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From "Geir Magnusson Jr." <ge...@apache.org>
Subject Re: Threading
Date Mon, 23 May 2005 12:07:17 GMT

On May 23, 2005, at 1:05 AM, Weldon Washburn wrote:

> Interestingly Sun Solaris 9 dropped M:N threads.  From
> http://www.sun.com/software/whitepapers/solaris9/multithread.pdf, "One
> such innovation is the move away from the original MxN model to a 1:1
> implementation".  "Again, this is not to say that a good
> implementation of the MxN model is impossible, but simply that a good
> 1:1 implementation is probably sufficient."
> Long term, I suspect that the thread management code that sits inside
> today's JVM and the thread scheduler that sits inside today's standard
> OS will merge.  Generic LinWin preemptive thread scheduling that
> suspends a thread at an arbitrary location is not compatible with the
> GC's need to have threads suspended at GC safepoints.  While this may
> not be a big deal on today's 1-4 way CPU systems, its likely to become
> a bottleneck on tomorrow's multicore boxes.

So how do we examine this today - is there any way to take advantage  
of OS threading at all?  How do you do thread management now?

>   Most likely the
> merged/unified thread scheduler will be written in a type-safe
> language such as Java.  The interesting long term question is when
> will the entire JVM be merge into the underlying OS? And when will the
> resultant JVM/OS be re-written in a type-safe language?  I suspect a
> modular Harmony that allows a mix and match of components in ansi C
> (popular with the OS crowd) and components written in Java/C# will be
> very useful.

I've been thinking the same.  I was nudged in the direction of  
compromise, that realistically, we'll be wanting to use pieces  
written in Java.

And I'm still going through ANSI C anti-withdrawal.  I was looking at  
some C code (JamVM?) and the whole thing gave me the shakes. :)


> On 5/22/05, Rodrigo Kumpera <kumpera@gmail.com> wrote:
>> Green threads have a lot of problems that are hard to solve. You  
>> have to
>> deal with blocking function, interupts, syscall restarts, blocking  
>> native
>> code, etc...
>> JikesRVM handles that gracefully? My impression is that everyone  
>> is dropping
>> this M:N model because of implementation issues. BEA dropped it on  
>> jrockit.
>> IBM was developing such system for posix threads in linux, but a  
>> simple 1:1
>> that solved some scalability problems in the kernel was choosen.
>> On 5/22/05, Steve Blackburn <Steve.Blackburn@anu.edu.au> wrote:
>>> The Jikes RVM experience is kind of interesting...
>>> From the outset, one of the key goals of the project was to achieve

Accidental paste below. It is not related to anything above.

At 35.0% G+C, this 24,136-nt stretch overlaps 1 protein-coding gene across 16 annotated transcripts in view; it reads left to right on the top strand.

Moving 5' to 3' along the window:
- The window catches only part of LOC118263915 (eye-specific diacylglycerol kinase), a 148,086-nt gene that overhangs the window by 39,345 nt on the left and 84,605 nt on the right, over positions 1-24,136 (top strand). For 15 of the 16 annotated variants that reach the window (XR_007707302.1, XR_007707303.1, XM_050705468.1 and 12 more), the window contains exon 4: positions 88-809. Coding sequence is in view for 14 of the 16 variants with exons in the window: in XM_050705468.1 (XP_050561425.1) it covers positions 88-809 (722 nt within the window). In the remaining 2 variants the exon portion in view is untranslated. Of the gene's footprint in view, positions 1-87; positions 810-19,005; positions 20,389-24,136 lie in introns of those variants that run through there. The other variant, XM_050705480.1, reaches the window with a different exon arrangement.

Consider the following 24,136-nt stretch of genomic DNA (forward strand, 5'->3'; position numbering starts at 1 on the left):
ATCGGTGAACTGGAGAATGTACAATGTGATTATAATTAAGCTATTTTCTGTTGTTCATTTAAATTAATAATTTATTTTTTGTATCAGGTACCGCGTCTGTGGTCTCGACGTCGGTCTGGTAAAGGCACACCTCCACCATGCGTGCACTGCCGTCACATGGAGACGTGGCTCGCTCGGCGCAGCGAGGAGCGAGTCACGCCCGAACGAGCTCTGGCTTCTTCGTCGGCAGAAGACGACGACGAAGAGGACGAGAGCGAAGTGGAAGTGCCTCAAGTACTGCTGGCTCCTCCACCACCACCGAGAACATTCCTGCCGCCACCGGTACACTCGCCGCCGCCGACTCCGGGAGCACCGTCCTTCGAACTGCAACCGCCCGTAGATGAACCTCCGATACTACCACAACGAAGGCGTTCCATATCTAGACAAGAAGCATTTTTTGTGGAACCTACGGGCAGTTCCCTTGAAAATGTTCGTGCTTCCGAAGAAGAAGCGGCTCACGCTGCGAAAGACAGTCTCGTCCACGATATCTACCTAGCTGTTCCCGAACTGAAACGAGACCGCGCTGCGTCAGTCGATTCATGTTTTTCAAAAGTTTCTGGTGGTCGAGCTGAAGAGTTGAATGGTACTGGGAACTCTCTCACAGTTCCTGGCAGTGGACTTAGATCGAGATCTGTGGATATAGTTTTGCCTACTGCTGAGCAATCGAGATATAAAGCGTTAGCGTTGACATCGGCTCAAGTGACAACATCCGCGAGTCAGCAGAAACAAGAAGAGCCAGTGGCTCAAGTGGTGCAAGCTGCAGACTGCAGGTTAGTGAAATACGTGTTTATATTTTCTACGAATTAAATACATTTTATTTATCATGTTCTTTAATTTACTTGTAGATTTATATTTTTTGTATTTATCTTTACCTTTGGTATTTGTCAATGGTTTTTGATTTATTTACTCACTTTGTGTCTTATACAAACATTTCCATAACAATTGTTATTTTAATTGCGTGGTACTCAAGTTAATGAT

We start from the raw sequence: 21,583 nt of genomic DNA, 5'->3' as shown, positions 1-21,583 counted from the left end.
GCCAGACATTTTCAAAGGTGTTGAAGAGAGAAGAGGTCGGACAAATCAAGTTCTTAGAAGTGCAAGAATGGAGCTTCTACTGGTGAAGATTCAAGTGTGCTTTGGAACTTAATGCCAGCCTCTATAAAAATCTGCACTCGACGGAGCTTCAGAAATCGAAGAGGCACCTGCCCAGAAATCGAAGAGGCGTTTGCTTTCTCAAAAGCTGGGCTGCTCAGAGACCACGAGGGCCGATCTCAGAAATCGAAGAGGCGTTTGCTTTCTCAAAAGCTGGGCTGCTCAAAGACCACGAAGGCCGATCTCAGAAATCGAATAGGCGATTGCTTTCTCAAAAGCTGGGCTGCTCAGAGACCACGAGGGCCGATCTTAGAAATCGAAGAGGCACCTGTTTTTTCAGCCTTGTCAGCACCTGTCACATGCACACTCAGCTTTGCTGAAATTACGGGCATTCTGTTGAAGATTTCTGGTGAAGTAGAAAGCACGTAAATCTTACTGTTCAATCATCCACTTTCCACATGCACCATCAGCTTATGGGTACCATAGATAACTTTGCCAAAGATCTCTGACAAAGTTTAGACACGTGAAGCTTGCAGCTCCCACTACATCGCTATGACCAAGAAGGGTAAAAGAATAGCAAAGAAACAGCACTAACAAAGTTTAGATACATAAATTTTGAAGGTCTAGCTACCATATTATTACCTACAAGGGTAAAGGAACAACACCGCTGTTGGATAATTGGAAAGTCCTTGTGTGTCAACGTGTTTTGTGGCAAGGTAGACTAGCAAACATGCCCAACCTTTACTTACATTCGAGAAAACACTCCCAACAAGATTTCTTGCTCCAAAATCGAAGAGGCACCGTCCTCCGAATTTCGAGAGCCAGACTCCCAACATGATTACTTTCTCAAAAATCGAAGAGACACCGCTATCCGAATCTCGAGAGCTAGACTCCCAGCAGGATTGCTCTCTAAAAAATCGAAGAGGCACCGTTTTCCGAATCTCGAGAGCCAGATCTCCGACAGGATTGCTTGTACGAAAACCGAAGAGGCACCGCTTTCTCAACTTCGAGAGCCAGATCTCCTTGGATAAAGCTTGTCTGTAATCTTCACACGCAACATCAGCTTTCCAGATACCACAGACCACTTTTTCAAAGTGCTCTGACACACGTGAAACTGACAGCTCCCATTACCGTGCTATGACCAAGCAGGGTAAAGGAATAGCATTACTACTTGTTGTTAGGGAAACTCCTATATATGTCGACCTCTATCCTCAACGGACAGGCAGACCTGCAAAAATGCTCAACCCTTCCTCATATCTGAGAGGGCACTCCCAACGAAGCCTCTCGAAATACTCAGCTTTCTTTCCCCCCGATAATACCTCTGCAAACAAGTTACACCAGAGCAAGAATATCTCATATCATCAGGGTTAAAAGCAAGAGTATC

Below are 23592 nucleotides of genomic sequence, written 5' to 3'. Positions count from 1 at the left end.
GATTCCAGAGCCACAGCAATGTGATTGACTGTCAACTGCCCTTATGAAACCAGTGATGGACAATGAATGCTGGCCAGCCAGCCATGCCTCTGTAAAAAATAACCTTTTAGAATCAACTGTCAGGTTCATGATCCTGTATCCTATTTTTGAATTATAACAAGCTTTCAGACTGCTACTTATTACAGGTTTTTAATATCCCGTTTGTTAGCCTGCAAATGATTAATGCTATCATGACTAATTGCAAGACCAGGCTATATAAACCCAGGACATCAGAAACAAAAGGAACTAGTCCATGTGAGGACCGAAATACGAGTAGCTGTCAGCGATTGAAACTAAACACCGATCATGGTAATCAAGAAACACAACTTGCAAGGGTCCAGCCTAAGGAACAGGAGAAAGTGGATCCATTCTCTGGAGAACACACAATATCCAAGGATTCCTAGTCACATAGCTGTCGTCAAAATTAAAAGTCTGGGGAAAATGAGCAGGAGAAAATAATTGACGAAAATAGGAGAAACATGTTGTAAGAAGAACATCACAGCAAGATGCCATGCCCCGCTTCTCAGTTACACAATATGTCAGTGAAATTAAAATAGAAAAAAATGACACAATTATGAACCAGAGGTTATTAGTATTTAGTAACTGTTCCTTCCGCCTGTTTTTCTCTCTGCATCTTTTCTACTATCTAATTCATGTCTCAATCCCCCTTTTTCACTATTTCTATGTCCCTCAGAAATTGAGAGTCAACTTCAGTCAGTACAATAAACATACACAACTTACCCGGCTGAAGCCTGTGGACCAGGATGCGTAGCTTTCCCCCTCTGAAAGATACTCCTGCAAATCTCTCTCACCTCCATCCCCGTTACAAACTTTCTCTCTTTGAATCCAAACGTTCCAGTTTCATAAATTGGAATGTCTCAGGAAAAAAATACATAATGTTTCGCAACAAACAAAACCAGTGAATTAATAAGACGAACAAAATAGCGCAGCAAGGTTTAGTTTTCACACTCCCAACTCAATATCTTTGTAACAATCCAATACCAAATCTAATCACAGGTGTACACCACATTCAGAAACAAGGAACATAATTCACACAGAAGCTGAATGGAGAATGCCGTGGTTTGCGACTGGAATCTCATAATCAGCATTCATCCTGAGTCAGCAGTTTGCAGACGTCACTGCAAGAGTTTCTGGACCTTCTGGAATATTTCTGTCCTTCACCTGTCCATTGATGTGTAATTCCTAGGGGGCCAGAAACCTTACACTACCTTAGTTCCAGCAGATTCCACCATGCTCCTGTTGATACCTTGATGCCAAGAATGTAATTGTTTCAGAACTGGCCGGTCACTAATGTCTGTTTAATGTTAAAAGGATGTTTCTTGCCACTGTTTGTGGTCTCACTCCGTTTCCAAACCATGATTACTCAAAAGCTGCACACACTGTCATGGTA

>>> much greater levels of scalability than the commercial VMs could  
>>> deliver
>>> (BTW, the project was then known as Jalapeno). The design decision
>>> was to use a multiplexed threading model, where the VM scheduled  
>>> its own
>>> "green" threads on top of posix threads, and multiple posix  
>>> threads were
>>> supported. One view of this was that it was pointless to have  
>>> more than
>>> one posix thread per physical CPU (since multiple posix threads  
>>> would
>>> only have to time slice anyway). Under that world view, the JVM  
>>> might
>>> be run on a 64-way SMP with 64 kernel threads onto which the user
>>> threads were mapped. This resulted in a highly scalable system:  
>>> one of
>>> the first big achievements of the project (many years ago now) was
>>> enormously better scalability than the commercial VMs on very  
>>> large SMP
>>> boxes.
>>> I was discussing this recently and the view was put that really this
>>> level of scalability was probably not worth the various sacrifices
>>> associated with the approach (our load balancing leaves something  
>>> to be
>>> desired, for example). So as far as I know, most VMs these days just
>>> rely on posix style threads. Of course in that case your scalability
>>> will largely depend on your underlying kernel threads  
>>> implementation.
>>> As a side note, I am working on a project with MITRE right now where
>>> we're implementing coroutine support in Jikes RVM so we can support
>>> massive numbers of coroutines (they're using this to run large scale
>>> scale simulations). We've got the system pretty much working and can
>>> support > 100000 of these very light weight threads. This has been
>>> demoed at MITRE and far outscales the commercial VMs. We achieve it
>>> with a simple variation of cactus stacks. We expect that once
>>> completed, the MITRE work will be contributed back to Jikes RVM.
>>> Incidentally, this is a good example of where James Gosling  
>>> misses the
>>> point a little: MITRE got involved in Jikes RVM not because it is
>>> "better" than the Sun VM, but because it was OSS which meant they  
>>> could
>>> fix a limitation (and redistribute the fix) that they observed in  
>>> the
>>> commercial and non-commercial VMs alike.
>>> --Steve

Geir Magnusson Jr                                  +1-203-665-6437

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